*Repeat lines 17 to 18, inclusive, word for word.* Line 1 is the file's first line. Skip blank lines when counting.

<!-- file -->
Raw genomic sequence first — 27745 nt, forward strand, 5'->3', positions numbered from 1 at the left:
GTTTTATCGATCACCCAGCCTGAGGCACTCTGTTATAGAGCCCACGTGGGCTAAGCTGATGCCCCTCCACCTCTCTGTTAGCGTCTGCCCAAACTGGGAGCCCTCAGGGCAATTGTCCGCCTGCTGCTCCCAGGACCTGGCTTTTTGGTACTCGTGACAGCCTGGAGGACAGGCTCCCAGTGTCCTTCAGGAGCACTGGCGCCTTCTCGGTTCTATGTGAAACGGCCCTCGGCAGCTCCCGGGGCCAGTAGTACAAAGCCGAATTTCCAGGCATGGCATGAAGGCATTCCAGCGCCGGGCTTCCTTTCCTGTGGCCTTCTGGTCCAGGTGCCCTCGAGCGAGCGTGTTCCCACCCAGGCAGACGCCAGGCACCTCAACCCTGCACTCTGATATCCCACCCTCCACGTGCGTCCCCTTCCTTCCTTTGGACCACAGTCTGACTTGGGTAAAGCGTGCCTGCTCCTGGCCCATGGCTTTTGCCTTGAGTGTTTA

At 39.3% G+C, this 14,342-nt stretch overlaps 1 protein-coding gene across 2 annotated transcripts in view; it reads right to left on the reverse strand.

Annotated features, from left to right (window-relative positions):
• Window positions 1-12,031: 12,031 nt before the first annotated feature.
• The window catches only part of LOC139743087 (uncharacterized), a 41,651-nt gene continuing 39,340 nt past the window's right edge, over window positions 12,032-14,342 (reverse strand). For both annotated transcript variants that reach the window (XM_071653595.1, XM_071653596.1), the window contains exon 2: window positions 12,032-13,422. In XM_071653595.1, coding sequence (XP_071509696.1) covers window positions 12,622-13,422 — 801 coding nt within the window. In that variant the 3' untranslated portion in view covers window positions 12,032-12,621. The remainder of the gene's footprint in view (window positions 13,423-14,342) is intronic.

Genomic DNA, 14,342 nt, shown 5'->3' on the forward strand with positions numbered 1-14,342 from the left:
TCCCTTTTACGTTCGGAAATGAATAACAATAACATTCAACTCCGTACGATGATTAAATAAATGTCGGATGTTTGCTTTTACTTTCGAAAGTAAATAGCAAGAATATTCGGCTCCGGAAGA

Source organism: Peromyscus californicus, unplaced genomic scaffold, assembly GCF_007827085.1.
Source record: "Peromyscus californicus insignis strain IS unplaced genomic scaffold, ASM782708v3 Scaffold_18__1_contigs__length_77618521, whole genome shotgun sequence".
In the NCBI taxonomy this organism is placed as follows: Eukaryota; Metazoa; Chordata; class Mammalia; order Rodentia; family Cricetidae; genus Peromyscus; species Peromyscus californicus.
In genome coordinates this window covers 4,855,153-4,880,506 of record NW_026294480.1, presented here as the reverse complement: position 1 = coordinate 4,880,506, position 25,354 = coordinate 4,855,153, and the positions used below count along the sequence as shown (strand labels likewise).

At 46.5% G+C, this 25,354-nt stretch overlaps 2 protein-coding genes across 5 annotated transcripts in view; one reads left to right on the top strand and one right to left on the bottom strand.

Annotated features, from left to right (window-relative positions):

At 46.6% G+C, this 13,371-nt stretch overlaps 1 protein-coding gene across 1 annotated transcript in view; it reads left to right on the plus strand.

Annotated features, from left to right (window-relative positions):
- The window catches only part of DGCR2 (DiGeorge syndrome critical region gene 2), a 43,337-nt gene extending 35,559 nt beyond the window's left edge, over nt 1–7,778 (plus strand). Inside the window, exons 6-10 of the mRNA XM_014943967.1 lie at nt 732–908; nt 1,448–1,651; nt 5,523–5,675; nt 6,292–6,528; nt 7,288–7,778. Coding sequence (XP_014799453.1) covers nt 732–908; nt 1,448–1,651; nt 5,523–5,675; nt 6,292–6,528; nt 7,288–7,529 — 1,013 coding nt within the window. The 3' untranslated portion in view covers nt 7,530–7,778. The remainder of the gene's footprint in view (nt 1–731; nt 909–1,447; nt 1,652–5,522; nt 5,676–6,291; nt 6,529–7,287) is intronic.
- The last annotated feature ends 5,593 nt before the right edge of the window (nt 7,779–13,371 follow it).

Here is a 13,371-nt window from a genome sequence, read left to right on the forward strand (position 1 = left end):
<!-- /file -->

- The window catches only part of DGCR2 (DiGeorge syndrome critical region gene 2), a 43,337-nt gene extending 35,559 nt beyond the window's left edge, over nt 1–7,778 (plus strand). Inside the window, exons 6-10 of the mRNA XM_014943967.1 lie at nt 732–908; nt 1,448–1,651; nt 5,523–5,675; nt 6,292–6,528; nt 7,288–7,778. Coding sequence (XP_014799453.1) covers nt 732–908; nt 1,448–1,651; nt 5,523–5,675; nt 6,292–6,528; nt 7,288–7,529 — 1,013 coding nt within the window. The 3' untranslated portion in view covers nt 7,530–7,778. The remainder of the gene's footprint in view (nt 1–731; nt 909–1,447; nt 1,652–5,522; nt 5,676–6,291; nt 6,529–7,287) is intronic.
- The last annotated feature ends 5,593 nt before the right edge of the window (nt 7,779–13,371 follow it).